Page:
Text to 9-1-1 Progress Slower than Expected
Tuesday, July 07, 2015 | Comments

In the year since the May 15, 2014, voluntary text-to-9-1-1 deadline, public-safety answering points (PSAPs) and the cellular industry have continued to work toward deploying the service, but momentum has been slower than expected.

“It’s progressing,” said Brian Fontes, CEO of the National Emergency Number Association (NENA). “Is it progressing as rapidly as we would like across the nation? No. It’s gaining momentum. I hold out hope. I’m not pleased, but I'm not disappointed.”

Somewhere between 5 and 15 percent of PSAPs are live with text to 9-1-1 based on estimates from the FCC and vendors.

Agencies in about 25 states have deployed text-to-9-1-1 service or have declared they are ready to receive emergency texts, according to a master registry maintained by the FCC. All PSAPs in Maine, New Hampshire and Vermont have declared readiness or have launched, and a large number of PSAPs in Indiana and Texas have also declared they are ready to receive texts or have launched service.

The registry has removed one significant barrier PSAPs faced when preparing to deploy text to 9-1-1. Previously, PSAPs had to make a separate request with each carrier. Now, carriers are required to monitor the registry and once a PSAP registers, they must comply with the service request within 180 days. Fontes said carriers are meeting their six-month deadlines and the process is operating as it should, but more progress could be made.

TeleCommunication Systems (TCS), which provides 9-1-1 systems, has worked with about 500 agencies that now have live text-to-9-1-1 service and about 300 more that are in the process of deploying it, said Kent Hellebust, vice president of wireless and VoIP services at TCS. Based on those figures, TCS estimates about 1,000 PSAPs out of about 6,500 total are now live with text to 9-1-1.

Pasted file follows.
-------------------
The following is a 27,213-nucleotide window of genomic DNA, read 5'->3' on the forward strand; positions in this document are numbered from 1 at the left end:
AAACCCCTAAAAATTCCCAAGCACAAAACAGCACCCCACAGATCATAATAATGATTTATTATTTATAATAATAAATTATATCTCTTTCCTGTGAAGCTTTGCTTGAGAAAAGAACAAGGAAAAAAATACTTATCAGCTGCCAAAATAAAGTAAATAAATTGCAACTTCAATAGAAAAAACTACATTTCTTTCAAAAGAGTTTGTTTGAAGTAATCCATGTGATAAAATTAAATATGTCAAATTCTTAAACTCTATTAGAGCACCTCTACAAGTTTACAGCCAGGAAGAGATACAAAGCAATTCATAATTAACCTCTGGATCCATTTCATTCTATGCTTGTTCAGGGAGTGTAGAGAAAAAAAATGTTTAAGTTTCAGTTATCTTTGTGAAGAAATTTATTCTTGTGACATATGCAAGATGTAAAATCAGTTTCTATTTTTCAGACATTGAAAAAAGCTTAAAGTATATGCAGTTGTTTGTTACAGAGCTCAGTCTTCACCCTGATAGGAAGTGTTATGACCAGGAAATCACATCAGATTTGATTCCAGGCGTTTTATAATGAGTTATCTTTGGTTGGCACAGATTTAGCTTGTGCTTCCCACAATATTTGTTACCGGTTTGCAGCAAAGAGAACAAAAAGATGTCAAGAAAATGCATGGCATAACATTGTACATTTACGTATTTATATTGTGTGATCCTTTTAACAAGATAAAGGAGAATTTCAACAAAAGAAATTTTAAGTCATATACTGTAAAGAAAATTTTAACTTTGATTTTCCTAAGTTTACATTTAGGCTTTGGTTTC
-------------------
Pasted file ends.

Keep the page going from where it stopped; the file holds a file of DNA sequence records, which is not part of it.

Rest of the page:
Funding Challenges
Perhaps the biggest obstacle facing PSAPs as they make decisions about implementing text to 9-1-1 is funding.

“We know that 80 percent of 9-1-1 calls are from wireless devices,” said Fontes. “We know texting is in the billions of text messages. You’d think 9-1-1 centers and their leaders would want to ensure that texting is available in their communities. I’m surprised there has been a less-than-rapid deployment. It goes back to leadership and funding.”

While fees and taxes are collected to fund 9-1-1 services such as text to 9-1-1, often those funds don’t make it into the hands of the PSAPs. Fontes said as fewer people maintain a wireline phone, the 9-1-1 fees collected on those lines are diminishing. In addition, fees that are collected are often raided for administrative costs and general treasury budgets. Some states are even reducing 9-1-1 fees, said Fontes.

“I’m not sure how you can reduce fees in an environment where you also have to budget and plan for next-generation systems,” said Fontes. “It’s frightening.